[Editor's note: This article, written in 2021, is more relevant than ever in the aftermath of the devastating wildfires on the island of Maui. As we learn more about the impact of invasive species in this tragedy, we are committed to increasing understanding about the critical importance of native reforestation.]
This summer, Hawaiʻi Island experienced the largest wildfire in its recorded history. By the time the smoke settled, nearly 40,000 acres of the island had burned. The fire put thousands of homes in danger and contributed to a larger global trend of longer and more intense wildfire seasons.
A variety of factors contributed to the intensity of the blaze, including a summer drought. Invasive species also fueled the fire’s spread and heat. Restoring the island’s native forests could reduce the likelihood of major burns like this in the future.
The number of acres burned in the western United States every year has been creeping up steadily for the last five decades, according to NASA’s climate change research team at the Jet Propulsion Laboratory. National Geographic estimates that over the past 40 years, the average number of forested acres burned by wildfires annually in the US has increased by 1,000%.
Before 1970, megafires — fires that burn more than 100,000 acres — were extremely rare in the US. Though megafires can be natural in some ecosystems, their frequency and intensity are markedly increasing due to a variety of factors, including changes in weather patterns due to climate change, drought, forest management practices, and invasive species.
Drought, in particular, can be a key driver of fire, and it's no coincidence that the last several decades have also included the hottest years on record. The extreme heat has dried out ecosystems. Rainfall is less frequent, and the period between rain events is longer.
That constant dryness means that plants become brittle. During a wildfire, dried-out plants such as grasses and trees quickly turn to fuel.
Some places, including Hawaiʻi, are experiencing larger and more intense wildfires due to invasive species.
Fountain grass (Pennisetum setaceum) is native to North Africa, but this highly invasive species has become rampant on several Hawaiian islands, as well as in California, Nevada, Arizona, and several regions across Italy, Australia, and South Africa.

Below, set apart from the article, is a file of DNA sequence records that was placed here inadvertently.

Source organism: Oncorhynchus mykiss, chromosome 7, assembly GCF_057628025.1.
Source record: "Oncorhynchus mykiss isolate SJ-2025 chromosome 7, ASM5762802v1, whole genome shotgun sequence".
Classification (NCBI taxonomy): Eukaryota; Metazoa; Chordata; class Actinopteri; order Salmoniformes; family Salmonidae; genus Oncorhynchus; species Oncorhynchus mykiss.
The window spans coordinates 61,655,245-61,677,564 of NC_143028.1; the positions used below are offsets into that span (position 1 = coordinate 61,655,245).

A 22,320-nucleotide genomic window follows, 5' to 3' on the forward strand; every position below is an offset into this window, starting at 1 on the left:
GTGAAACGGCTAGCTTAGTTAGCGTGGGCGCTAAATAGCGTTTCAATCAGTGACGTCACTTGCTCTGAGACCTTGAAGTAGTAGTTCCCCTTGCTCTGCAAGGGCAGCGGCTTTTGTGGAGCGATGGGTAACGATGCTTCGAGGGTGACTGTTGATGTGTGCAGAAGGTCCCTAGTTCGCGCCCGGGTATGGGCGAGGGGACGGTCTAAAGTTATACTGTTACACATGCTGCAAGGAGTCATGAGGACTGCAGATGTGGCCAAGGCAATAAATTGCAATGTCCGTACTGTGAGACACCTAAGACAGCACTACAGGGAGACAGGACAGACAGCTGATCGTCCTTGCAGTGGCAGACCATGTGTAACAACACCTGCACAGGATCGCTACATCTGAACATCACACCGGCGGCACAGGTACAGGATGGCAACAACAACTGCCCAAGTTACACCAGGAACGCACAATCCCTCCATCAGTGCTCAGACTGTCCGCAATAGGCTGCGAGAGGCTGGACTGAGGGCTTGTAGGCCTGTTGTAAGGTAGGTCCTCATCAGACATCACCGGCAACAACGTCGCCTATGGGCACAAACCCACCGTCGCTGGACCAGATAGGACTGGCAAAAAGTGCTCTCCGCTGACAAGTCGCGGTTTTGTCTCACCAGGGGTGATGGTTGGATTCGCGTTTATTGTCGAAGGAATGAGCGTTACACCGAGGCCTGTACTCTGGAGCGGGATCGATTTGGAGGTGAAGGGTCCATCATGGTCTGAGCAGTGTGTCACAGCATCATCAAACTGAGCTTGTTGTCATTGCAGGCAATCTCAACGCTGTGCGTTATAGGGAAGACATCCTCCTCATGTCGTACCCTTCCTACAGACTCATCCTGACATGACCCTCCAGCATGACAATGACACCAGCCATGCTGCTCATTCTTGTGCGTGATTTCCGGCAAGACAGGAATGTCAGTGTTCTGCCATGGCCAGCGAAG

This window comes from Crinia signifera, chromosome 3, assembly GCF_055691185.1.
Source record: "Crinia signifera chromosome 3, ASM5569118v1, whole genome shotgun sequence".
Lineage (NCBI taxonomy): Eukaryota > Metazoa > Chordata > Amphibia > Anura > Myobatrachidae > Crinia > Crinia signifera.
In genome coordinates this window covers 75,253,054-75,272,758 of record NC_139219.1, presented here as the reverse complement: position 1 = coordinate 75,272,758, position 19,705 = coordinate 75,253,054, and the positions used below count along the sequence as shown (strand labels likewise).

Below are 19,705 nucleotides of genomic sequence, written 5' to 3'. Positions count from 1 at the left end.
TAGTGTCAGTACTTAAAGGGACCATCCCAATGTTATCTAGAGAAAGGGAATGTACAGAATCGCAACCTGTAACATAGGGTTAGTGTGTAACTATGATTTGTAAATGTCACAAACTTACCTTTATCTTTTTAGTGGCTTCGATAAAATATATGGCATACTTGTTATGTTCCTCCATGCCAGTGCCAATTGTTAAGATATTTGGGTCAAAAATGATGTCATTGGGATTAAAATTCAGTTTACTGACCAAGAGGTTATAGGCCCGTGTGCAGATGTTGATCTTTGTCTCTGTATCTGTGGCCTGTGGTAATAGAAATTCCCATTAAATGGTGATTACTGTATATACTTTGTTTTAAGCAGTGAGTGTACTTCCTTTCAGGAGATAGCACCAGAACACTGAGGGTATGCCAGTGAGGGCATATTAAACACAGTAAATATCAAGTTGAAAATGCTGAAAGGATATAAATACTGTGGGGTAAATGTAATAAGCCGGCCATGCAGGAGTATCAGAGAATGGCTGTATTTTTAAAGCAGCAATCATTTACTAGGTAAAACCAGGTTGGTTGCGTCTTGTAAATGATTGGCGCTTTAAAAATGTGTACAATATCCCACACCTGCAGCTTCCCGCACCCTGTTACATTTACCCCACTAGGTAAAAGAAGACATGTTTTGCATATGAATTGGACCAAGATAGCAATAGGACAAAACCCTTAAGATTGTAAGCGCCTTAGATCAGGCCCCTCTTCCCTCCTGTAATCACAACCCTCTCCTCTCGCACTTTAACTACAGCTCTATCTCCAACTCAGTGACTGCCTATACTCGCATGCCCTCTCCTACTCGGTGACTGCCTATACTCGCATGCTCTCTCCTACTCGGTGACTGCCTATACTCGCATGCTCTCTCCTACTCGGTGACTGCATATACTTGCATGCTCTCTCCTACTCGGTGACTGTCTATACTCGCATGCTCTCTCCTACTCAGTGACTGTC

Fountain grass is a fire-adapted species, meaning that its seed is stimulated by fire and it burns easily. When fires start, the fountain grass increases the intensity of the burn, damaging non-fire-adapted native species, while the fountain grass thrives. With time, this imbalance has paved the way for spread of the fountain grass, making it nearly impossible for native species to reestablish. With little habitat left to slow the wind, hot air can carry fires even more quickly through the denuded areas, fueling this feedback cycle of ecosystem destruction.
Over the years, this “burn on burn” cycle can transform whole regions into monotypic stands of windswept fountain grass. On Hawaiʻi Island, this process has become so extreme that many people assume grasslands are the region’s “natural” ecosystem.
The devastation caused by this invasive species has spread far beyond Hawaiʻi. A 2019 analysis found that some invasive grasses can increase fire frequency by up to 150%. This has occurred across US ecoregions and vegetation types, driving fire frequency and intensity.
Global warming caused by greenhouse gas emissions will likely increase the likelihood of very large fires across the western US and beyond by mid-century. Effects of global warming, such as heatwaves and declining soil moisture, breed “fire-friendly” environments that make predicting and planning for future wildfires even more urgent.
Tools for detecting fires, such as smoke sensors and drones, have become more precise over the years, and could be game-changers for wildfire prevention. These early warning systems are powerful tools to stop fires before they get too large and out of control.
While technology helps mitigate fires after they begin, preserving and restoring native ecosystems and protecting them from invasive species can prevent wildfires in the first place, and reduce fire intensity when blazes do start.
Rebuilding native habitats and preserving the ones we have can help reverse the recent rise in fire frequency. Every time we lose plant and animal life, we lose systems that support each other and the diversity of genetic material that builds resilience. And where there is diversity, there is an opportunity to adapt and survive.